Airborne quadbike

Photo of an RMAX unmanned helicopter, with pilot Greg Harris and spotter Corey Hulsey on the groundPilot Greg Harris (left) and spotter Corey Hulsey demonstrated the RMAX.

PHOTO: Paul Jones

Under the watchful eyes of news media, along with a handful of growers and local dignitaries, a radio-controlled helicopter flew over some steep, scrub terrain precisely spraying water from two eight-litre tanks on either side of its fuselage.

The motorcycle-sized RMAX unmanned helicopter made by Yamaha was being demonstrated near Camden, New South Wales, to show its potential for precision in-crop weed spraying and for use as a crop sensor platform.

But, before you grab your chequebook, they are not cheap and they are not for sale to individuals. Costing a hefty $120,000, the intention is for the units to be used by specialist contractors. Australia’s Civil Aviation Safety Authority requires these remote-controlled helicopters to be manned by a trained two-person team: a controller and a spotter.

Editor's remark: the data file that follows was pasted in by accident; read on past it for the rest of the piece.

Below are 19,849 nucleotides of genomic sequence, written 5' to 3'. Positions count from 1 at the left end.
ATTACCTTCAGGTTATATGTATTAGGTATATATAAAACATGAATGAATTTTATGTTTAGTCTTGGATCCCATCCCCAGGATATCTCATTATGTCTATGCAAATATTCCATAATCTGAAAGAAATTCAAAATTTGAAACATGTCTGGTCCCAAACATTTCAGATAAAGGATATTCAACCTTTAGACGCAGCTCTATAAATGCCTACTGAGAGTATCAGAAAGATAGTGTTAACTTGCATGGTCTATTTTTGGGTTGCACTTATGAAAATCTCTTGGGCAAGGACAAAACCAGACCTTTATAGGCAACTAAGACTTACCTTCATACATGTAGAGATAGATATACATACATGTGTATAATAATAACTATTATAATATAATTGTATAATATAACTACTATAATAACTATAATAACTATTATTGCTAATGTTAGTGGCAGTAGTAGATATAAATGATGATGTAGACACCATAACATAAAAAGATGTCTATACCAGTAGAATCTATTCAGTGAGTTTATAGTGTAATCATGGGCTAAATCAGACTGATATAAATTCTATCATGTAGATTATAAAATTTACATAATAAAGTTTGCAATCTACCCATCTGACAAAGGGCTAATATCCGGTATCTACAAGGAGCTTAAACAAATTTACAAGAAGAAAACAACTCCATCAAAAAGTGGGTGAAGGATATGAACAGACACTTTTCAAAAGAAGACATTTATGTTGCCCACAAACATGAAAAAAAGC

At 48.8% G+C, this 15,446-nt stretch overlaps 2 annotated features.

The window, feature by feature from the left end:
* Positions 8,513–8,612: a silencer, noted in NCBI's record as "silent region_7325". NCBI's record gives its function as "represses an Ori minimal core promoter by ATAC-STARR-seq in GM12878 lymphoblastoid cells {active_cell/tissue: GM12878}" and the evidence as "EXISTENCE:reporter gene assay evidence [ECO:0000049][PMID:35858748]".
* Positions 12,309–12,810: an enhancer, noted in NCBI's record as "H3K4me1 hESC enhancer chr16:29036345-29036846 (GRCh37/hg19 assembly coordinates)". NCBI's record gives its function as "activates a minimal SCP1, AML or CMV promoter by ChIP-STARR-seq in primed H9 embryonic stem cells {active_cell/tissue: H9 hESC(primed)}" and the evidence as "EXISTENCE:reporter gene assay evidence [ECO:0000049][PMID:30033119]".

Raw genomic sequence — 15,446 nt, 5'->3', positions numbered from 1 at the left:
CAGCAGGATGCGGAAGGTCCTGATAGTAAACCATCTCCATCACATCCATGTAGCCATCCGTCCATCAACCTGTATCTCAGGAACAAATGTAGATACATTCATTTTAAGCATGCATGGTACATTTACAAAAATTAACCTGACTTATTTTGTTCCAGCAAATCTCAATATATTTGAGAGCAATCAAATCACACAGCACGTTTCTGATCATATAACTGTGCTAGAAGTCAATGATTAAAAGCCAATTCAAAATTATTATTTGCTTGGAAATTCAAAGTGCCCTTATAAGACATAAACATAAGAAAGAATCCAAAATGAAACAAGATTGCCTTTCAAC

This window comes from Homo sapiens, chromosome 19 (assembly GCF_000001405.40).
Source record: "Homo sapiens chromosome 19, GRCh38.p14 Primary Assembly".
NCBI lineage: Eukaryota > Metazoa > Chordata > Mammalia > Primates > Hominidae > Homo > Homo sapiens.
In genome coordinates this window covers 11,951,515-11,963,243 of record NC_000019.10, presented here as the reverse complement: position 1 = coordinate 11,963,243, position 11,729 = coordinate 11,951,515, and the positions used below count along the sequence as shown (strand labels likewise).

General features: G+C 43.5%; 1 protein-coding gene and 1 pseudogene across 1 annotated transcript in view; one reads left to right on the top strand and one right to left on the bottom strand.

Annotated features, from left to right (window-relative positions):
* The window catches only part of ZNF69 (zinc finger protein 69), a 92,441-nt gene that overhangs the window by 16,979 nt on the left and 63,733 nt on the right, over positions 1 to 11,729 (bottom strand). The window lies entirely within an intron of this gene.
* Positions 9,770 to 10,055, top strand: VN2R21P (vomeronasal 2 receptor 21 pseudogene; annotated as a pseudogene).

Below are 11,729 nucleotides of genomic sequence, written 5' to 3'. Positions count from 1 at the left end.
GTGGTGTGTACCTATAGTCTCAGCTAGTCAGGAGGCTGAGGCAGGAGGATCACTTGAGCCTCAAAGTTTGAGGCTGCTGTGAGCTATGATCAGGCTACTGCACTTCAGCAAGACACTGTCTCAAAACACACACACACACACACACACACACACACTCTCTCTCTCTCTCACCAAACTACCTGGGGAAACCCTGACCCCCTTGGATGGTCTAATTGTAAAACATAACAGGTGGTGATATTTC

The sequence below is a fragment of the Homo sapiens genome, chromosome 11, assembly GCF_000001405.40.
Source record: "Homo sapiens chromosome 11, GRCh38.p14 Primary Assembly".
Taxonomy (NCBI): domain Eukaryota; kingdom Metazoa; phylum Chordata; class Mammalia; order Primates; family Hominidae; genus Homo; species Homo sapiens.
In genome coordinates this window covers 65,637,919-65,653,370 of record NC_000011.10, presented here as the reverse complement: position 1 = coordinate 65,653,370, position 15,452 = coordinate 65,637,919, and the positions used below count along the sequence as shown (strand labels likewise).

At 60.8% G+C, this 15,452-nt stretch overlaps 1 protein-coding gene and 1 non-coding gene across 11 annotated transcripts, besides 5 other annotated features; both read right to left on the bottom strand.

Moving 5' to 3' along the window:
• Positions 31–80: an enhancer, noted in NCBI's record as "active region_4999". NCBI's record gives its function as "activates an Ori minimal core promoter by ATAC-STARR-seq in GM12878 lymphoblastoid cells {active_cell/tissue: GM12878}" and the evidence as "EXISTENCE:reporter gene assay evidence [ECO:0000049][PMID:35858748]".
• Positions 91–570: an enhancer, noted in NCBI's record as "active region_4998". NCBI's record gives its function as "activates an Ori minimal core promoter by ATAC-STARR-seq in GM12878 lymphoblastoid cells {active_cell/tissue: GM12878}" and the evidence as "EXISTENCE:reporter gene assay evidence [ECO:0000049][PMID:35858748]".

The use of unmanned aerial vehicles (UAV) or drones is only just beginning to attract grower interest in Australia, although the technology has become common in other countries.

More than 70 per cent of Japan’s rice crops, for example, are said to now be sprayed using UAVs.The unit demonstrated at Camden has a payload of 28 kilograms. It was fitted with a spray applicator system and can spray at up to 24 kilometres per hour.

The demonstration pilot, Greg Harris of Capital Weed Control, the first RMAX franchise in Australia, says the unit effectively has no environmental footprint compared with ground machines and is so accurate it can be flown inside greenhouses.

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